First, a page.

With central banks across Asia are racing to develop their own central bank digital currencies (CBDCs), it is often China that gets all the glory. With its advanced pilot schemes and widespread trials, casual observers could be forgiven for thinking China is leading the way.
In reality, it is its smaller regional neighbor, Cambodia, that has pulled out in front of the 60-plus central banks working on CBDCs. For Cambodia, the incentive is there from more than just a technological standpoint—the country is determined to break the dollarization of its economy which sees the US dollar circulate widely through the local economy, as well as its own currency, the riel.
Cambodia is only the second country anywhere in the world to have launched a central bank digital currency, with its Bakong currency going live in October 2020. Developed by the National Bank of Cambodia in partnership with Japanese blockchain company Soramitsu, the project was originally seen as a way of uniting the disjointed payment systems in the country.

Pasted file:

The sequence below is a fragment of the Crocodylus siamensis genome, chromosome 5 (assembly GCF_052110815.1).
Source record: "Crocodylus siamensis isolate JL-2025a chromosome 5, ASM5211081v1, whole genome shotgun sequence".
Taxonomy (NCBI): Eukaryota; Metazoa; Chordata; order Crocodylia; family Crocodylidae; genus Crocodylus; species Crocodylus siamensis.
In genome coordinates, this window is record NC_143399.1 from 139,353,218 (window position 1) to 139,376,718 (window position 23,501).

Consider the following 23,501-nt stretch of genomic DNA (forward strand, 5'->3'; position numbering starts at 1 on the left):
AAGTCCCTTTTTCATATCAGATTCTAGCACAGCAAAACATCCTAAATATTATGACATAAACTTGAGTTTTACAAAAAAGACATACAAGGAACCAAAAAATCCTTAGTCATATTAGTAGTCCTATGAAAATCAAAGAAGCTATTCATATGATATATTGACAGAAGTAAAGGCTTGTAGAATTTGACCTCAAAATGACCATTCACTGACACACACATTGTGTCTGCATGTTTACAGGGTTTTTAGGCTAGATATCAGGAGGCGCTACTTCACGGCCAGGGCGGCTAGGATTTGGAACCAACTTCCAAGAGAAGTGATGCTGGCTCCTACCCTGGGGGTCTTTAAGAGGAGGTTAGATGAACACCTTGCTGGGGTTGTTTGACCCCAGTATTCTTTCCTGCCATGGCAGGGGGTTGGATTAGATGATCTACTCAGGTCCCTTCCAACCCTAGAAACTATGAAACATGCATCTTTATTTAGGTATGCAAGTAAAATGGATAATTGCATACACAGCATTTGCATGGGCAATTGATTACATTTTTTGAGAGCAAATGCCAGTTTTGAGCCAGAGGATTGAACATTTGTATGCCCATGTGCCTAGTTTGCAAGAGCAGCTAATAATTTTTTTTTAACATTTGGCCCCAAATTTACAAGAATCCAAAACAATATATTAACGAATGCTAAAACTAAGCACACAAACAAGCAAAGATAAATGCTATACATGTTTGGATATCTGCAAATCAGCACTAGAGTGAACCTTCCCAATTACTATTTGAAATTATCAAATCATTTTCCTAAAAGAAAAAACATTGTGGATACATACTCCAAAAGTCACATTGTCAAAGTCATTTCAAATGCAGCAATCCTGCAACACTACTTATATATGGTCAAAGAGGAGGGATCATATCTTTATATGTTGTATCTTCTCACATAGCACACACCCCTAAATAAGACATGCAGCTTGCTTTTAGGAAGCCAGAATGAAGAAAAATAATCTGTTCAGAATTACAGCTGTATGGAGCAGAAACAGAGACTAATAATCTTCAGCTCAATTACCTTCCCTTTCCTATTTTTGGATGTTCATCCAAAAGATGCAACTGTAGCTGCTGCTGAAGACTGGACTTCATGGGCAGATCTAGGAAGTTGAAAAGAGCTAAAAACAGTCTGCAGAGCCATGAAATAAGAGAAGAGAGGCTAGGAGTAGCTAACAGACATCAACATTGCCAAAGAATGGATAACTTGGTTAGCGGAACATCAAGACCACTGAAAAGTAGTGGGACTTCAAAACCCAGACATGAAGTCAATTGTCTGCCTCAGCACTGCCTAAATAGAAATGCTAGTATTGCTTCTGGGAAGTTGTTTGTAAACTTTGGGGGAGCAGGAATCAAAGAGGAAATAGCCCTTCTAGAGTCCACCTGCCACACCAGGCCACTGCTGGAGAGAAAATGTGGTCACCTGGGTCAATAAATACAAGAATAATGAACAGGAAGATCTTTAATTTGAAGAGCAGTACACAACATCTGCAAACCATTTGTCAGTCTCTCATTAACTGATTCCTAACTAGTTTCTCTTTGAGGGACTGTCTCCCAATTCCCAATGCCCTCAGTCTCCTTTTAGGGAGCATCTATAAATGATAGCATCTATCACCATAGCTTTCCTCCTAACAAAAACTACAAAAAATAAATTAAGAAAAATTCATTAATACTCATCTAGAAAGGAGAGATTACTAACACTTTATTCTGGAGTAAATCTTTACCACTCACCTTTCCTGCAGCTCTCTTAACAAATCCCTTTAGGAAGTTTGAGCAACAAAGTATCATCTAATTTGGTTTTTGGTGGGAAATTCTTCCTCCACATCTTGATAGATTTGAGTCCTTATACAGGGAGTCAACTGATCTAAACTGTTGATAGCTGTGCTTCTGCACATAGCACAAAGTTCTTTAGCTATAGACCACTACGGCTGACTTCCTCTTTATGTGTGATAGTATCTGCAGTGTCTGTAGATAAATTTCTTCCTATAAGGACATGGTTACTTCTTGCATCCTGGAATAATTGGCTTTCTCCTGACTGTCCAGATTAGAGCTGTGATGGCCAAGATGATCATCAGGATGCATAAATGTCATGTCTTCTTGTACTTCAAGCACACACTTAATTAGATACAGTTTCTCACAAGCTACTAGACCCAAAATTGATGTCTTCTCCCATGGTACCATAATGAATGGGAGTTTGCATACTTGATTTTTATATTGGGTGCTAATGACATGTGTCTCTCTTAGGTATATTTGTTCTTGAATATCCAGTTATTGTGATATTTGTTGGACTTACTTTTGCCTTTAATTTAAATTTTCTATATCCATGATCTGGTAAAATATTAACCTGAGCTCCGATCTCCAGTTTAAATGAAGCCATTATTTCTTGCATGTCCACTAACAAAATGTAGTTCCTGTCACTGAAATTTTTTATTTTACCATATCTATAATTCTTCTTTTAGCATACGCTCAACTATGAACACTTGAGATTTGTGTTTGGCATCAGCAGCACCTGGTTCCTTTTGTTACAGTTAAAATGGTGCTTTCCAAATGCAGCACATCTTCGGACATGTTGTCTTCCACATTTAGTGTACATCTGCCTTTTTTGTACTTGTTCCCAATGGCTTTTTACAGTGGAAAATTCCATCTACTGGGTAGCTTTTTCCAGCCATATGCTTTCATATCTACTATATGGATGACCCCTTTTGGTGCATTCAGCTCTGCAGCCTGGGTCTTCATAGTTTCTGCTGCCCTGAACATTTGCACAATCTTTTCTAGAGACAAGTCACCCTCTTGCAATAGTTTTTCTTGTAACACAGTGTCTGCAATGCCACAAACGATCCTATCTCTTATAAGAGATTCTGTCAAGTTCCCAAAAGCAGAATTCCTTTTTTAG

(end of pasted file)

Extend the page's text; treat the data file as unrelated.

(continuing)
Chea Serey, general director of the NBC and the project lead, said that the original intention was to deliver better systems for Cambodia.
“Bakong started sort of as a willingness to connect up the fragmented payment systems in Cambodia.”
Today, the system reaches some 5.9 million users, with some $500 million in transaction volumes passed through the currency in 2021 alone.
Describing the jump in user numbers as “quite satisfying to see,” Serey said the pandemic had also given more impetus to users to adopt more digital payments and systems. “The circumstance was ripe for people to switch to using a more digital medium.”
While Serey noted the dollar had been beneficial to the Cambodian economy in the past, the hope now is that the shift to the Bakong will help end this reliance on the dollar, while boosting economic growth within Cambodia.
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